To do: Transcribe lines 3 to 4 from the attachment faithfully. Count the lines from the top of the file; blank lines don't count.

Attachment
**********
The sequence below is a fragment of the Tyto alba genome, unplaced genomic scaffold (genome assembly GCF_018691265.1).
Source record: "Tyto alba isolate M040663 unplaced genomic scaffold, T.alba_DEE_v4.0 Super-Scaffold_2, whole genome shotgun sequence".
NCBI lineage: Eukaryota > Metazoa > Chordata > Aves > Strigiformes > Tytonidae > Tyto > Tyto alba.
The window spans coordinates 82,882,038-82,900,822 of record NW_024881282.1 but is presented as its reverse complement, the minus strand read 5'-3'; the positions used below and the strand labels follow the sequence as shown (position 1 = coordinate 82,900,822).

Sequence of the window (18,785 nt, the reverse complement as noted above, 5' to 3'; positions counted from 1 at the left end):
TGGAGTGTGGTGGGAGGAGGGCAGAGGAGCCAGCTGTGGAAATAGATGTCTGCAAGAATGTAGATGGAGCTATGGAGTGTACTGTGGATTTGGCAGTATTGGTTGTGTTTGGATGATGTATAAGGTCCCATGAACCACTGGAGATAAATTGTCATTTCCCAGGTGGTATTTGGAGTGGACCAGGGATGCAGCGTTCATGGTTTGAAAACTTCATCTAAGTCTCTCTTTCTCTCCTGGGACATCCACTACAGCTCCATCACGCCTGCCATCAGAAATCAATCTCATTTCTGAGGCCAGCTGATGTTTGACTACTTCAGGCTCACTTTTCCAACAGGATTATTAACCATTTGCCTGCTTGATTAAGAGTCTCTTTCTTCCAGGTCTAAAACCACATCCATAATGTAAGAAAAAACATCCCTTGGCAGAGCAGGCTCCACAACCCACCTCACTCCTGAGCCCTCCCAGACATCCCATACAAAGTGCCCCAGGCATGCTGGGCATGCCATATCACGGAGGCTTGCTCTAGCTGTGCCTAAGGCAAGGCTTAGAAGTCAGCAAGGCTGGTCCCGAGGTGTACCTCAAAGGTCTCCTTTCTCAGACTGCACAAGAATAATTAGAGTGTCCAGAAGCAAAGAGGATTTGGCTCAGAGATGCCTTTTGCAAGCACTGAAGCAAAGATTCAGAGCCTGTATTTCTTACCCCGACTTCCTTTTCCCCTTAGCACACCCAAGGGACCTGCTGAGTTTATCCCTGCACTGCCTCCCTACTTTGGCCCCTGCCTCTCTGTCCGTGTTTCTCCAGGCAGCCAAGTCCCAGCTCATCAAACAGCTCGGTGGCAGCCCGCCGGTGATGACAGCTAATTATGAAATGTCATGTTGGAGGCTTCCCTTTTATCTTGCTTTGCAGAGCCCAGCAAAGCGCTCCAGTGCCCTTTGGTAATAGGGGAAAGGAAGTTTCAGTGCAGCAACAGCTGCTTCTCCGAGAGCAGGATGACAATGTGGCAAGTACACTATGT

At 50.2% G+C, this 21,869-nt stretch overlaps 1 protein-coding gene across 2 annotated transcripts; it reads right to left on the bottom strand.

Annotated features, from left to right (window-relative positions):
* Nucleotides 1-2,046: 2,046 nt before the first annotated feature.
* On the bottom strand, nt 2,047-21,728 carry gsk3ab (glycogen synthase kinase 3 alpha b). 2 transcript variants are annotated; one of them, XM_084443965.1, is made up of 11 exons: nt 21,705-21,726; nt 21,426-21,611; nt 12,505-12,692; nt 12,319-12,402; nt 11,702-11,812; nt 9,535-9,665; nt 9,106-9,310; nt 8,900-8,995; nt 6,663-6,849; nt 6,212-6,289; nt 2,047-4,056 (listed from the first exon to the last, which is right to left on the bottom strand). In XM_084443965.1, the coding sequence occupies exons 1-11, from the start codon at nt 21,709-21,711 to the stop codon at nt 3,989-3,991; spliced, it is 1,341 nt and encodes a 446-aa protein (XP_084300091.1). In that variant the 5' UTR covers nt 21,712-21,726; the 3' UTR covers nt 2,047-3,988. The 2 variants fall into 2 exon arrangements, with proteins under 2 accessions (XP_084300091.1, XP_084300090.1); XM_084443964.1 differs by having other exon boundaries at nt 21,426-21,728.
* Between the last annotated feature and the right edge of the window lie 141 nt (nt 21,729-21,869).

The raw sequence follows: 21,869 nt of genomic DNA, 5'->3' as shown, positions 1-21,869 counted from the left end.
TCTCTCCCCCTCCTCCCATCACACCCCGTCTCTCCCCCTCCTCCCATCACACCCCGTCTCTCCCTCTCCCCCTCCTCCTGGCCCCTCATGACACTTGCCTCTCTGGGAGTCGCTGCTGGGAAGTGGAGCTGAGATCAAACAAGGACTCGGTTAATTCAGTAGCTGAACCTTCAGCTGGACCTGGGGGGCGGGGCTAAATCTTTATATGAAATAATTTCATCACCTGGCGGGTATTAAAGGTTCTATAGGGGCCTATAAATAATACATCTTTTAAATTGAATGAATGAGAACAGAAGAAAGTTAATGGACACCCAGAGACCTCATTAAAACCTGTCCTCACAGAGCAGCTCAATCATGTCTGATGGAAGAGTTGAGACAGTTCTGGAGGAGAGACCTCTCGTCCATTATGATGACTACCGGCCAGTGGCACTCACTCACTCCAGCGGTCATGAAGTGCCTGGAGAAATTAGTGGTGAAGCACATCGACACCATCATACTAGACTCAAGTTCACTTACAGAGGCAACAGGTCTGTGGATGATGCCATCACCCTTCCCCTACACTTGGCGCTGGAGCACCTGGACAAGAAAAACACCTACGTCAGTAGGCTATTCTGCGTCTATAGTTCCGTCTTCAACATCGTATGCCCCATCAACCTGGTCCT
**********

NCBI lineage: Eukaryota > Metazoa > Chordata > Aves > Strigiformes > Tytonidae > Tyto > Tyto alba.
The window spans coordinates 82,882,038-82,900,822 of record NW_024881282.1 but is presented as its reverse complement, the minus strand read 5'-3'; the positions used below and the strand labels follow the sequence as shown (position 1 = coordinate 82,900,822).